Wednesday 10 November 2010

Women in fear: Rape cases soar across Pakistan

Every morning when I leave for work, I feel uncomfortable. The constant nagging of recent (and increasing) news items of rapes in Pakistan makes me feel insecure. I fear for the vulnerability of my sisters in different parts of the city, attending lectures in college halls, making rounds in hospital wards, traveling in school vans, waiting at the bus stop or spending an evening with an aunt or uncle.

And my fear is not just confined to my sisters. It expands its ugly claws for every woman, all over the country. It takes the shape of a pitying monster whenever I wonder about the fate of the victims and the consequences that they will have to live with, and in most cases, die for.

Though the annual number of women raped in Pakistan is far greater than the statistics given in different survey reports by various organizations, the settings in which these rapes have started taking place is frightening. The old notion that perpetrators are only found in certain sections of society and that they are far away from our day to day lives, no longer holds true. It seems as if they are everywhere, plotting to get their target, as and when they wish.

Women are therefore safe nowhere. Whether in hospital wards or girls’ colleges, there are abductions or gang-rapes in the name of ‘honour.’ It is a wild, wild world out there, pregnant with silence and dampened with indifference.

Sadly, those who are responsible for providing safety to citizens are themselves involved in this heinous act. The recent confession of Constable Javed Bhatti in Lahore for having rapped a handicapped woman by taking her three children hostage is just one example of the larger picture. A similar fate was met by an 18-year old resident of Bahawal Nagar, who was raped in police custody. Another mother of a three-year old was held hostage for two days while she was repeatedly gang-raped in police custody. Once considered safe, even homes are no longer so for women in the country today. The rise in reported cases of incest which is still believed to be far less than the real number, is alarming.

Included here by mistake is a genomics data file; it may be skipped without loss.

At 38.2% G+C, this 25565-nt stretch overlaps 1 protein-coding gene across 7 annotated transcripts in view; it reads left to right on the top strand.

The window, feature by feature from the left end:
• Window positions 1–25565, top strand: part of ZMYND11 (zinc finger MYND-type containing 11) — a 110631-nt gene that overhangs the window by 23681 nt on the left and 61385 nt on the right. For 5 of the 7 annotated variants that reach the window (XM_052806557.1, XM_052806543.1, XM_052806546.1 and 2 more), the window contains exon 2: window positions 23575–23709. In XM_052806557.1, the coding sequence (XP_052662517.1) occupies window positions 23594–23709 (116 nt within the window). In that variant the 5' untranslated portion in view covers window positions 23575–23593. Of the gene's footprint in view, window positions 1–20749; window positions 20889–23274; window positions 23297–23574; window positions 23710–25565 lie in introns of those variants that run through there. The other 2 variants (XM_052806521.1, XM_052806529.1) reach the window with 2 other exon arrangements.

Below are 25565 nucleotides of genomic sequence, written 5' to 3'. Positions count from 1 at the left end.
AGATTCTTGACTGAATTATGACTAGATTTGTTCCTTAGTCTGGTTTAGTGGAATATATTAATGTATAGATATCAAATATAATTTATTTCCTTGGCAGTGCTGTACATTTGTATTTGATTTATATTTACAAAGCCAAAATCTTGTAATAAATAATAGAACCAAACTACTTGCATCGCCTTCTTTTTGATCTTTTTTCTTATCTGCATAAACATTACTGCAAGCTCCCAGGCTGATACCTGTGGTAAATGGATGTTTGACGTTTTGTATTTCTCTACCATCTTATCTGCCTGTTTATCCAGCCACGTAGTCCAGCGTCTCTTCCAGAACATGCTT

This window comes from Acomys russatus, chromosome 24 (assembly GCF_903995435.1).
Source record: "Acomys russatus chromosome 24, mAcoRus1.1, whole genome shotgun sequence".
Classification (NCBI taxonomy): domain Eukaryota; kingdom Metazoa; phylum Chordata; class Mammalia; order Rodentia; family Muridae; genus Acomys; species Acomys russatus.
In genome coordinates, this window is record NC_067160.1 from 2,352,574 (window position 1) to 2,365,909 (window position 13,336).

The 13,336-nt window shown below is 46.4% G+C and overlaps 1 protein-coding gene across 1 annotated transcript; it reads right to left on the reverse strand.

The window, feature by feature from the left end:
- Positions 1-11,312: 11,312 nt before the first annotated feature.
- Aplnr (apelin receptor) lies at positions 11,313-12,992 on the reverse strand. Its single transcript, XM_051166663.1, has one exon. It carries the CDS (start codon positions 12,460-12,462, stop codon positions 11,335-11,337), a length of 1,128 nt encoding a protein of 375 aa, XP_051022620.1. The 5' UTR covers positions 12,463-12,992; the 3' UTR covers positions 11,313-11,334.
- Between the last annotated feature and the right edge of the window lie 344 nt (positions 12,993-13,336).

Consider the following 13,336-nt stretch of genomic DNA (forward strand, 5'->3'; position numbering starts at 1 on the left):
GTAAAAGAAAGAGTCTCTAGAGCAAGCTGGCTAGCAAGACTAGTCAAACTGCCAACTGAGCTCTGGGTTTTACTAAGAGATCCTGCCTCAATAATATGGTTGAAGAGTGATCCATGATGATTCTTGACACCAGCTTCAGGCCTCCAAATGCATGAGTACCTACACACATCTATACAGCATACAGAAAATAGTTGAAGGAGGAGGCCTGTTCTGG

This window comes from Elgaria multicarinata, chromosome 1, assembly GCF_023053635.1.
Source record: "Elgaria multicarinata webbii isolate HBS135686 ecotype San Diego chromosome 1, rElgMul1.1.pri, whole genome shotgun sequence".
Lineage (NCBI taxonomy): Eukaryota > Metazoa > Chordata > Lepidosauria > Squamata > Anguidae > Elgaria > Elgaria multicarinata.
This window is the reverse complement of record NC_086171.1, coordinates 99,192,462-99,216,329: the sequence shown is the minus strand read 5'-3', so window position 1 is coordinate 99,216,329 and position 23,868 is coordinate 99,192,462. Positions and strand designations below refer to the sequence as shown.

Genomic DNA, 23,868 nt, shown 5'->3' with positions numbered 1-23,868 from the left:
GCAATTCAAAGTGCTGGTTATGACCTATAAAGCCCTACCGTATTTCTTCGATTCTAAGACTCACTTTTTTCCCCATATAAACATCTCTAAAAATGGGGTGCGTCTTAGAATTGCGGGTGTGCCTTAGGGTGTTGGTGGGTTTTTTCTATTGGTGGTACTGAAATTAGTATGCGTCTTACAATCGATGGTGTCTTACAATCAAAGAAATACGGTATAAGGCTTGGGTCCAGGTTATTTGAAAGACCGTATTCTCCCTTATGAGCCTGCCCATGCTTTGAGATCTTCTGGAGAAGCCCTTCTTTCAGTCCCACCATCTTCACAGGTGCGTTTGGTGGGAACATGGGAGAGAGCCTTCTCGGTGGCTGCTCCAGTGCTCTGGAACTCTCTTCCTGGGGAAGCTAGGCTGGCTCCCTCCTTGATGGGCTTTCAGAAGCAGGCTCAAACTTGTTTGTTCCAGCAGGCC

Rape is a grossly unreported and legally distorted human rights issue in Pakistan and given the nature of our social structure, combined with the status of women in society, the above examples should not be very astonishing. What should concern us more is the ugly culture of silence and shame that confronts us.

Women are assaulted in the name of ‘honour’, often paying the prize for disgrace brought about by male member(s) of the family; a punishment mostly inflicted by panchayats or through brutal force. Yet, our very own ministers take pride in the ‘cultural norm’ or make insensitive statements. Take for example, former President Pervez Musharraf’s statement:

“A lot of people say if you want to go abroad and get a visa for Canada or citizenship and be a millionaire, get yourself raped.”

Even more shocking are reports of recorded videos of the victims, used to blackmail the victim’s parents either in a bid to discourage the woman’s family from prosecution or to earn extra money by posting it on the internet.